Grade: Elementary

#2003. Your Vote Counts- Grade 2 Adaptation

Social Studies, level: Elementary
Posted Mon Nov 13 15:58:52 PST 2000 by Joanne Guenther (

Salem Elementary, Berwick, Pa.
Concepts Taught: Voting

A few weeks before Election Day, I found a wonderful lesson plan
(see link below) titled "Your Vote Counts". It was written for
the kindergarten level but I thought it could be adapted for my second
grade students.

About 10 days before the election, I introduced the concept of the election
by using a powerpoint presentation. I then told the students we would be having
an election in our room to select a classroom helper. We brainstormed ideas on the
qualities we felt would be most helpful. They came up with six qualities- helpful, nice
smart, responsible, respectful and fair. I then told them we would be voting between
Cookie Monster and the Count. I put their pictures on our blackboard along with their slogans
(A Cookie for every kid and You can count on me). Of course, everyone was all for Cookie Monster.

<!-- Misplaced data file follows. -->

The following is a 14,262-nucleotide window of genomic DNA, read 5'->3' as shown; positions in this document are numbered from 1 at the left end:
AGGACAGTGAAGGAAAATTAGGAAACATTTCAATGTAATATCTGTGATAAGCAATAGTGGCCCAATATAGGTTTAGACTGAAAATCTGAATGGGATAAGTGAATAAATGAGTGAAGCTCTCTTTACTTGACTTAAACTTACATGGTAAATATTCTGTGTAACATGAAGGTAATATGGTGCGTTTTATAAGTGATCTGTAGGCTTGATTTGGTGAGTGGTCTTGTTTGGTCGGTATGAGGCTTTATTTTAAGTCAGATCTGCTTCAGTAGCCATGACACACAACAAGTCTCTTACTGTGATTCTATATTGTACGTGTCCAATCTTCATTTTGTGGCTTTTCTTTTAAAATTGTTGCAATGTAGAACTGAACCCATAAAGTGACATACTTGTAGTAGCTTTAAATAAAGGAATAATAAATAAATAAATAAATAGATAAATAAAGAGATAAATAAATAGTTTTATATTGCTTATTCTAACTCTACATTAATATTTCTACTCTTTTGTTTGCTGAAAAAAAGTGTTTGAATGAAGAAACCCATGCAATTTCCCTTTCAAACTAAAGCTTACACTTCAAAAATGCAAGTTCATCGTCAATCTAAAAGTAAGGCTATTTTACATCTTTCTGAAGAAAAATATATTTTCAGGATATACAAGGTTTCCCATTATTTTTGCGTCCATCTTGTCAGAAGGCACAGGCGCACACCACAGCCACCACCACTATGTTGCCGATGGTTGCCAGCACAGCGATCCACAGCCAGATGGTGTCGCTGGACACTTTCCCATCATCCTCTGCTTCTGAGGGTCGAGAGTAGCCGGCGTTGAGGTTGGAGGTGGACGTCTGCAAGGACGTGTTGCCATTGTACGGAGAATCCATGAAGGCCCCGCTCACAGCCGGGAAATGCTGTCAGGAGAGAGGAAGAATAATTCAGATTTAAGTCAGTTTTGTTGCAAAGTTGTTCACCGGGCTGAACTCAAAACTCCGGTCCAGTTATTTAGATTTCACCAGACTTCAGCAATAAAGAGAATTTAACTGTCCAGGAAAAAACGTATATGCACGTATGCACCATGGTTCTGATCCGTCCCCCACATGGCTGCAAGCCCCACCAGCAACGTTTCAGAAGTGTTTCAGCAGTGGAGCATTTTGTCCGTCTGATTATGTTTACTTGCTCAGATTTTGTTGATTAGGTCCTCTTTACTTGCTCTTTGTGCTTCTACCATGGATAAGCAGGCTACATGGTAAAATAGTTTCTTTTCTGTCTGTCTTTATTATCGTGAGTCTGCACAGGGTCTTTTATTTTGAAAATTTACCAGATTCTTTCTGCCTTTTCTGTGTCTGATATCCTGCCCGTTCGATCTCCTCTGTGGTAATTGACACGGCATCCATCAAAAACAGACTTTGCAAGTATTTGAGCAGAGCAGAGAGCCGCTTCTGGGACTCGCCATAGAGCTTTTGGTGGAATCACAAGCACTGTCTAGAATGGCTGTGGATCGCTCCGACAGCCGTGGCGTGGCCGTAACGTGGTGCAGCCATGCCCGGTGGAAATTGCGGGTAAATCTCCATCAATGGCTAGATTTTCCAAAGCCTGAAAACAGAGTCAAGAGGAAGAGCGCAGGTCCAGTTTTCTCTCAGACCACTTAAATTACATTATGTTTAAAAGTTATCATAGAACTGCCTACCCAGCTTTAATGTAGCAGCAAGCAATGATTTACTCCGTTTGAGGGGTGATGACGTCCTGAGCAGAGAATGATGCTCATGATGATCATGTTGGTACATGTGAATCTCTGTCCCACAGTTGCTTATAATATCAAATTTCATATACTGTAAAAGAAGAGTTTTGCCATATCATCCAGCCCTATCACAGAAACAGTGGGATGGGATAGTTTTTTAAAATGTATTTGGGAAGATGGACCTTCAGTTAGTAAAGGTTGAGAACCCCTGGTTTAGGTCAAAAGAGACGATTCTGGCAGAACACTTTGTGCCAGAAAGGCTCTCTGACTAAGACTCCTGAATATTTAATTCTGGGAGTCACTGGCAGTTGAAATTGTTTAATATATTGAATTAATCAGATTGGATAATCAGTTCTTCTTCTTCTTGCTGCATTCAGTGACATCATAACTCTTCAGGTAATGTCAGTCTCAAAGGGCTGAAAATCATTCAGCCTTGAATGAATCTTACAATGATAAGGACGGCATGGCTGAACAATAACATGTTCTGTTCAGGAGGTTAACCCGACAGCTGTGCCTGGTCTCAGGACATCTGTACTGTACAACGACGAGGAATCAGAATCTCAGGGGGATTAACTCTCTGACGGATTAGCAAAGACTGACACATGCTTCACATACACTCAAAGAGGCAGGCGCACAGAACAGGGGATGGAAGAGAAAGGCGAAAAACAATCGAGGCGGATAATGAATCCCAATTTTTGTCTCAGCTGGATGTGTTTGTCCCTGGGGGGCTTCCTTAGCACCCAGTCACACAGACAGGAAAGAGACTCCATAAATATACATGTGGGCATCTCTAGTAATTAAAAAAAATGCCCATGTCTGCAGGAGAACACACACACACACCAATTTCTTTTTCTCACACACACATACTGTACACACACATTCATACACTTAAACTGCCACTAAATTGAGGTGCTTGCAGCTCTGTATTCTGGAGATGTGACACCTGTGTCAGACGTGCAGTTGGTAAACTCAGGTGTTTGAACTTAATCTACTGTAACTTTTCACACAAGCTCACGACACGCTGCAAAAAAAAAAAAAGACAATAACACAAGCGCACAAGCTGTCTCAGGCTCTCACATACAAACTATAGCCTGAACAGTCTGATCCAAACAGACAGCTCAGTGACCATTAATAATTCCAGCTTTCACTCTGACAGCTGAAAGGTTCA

Each morning, I told the class I received a message from Sesame Street. I selected several problems
we typically encounter in our class (being mean, being too rough on the playground,
writing about others in diaries, etc.) and then I wrote in the message how both Cookie Monster and Count
handeled each problem. (Cookie always made the person feel better by giving them a cookie.) We didn't
do much talking about it each day- I just told them to think carefully about the qualities we were
looking for in a candidate.

On election day, I made ballots and a voting place and we had our election. (On election day, the children
came in from recess to find Cookie Monster left them cookies on their desks!) I reviewed each of the problem
messages from Sesame Street and they voted. When they voted, they wore an "I Voted Today" badge.

The Count actually won our election but Cookie still had several votes. I ended the activity by having them
write a paragraph telling me why they voted for the person they did. (They didn't have to tell me who they
voted for, but some of them did.) I was amazed at the thought that went into the process!

The children thoroughly enjoyed this activity and it really helped me relate it to the presidential election.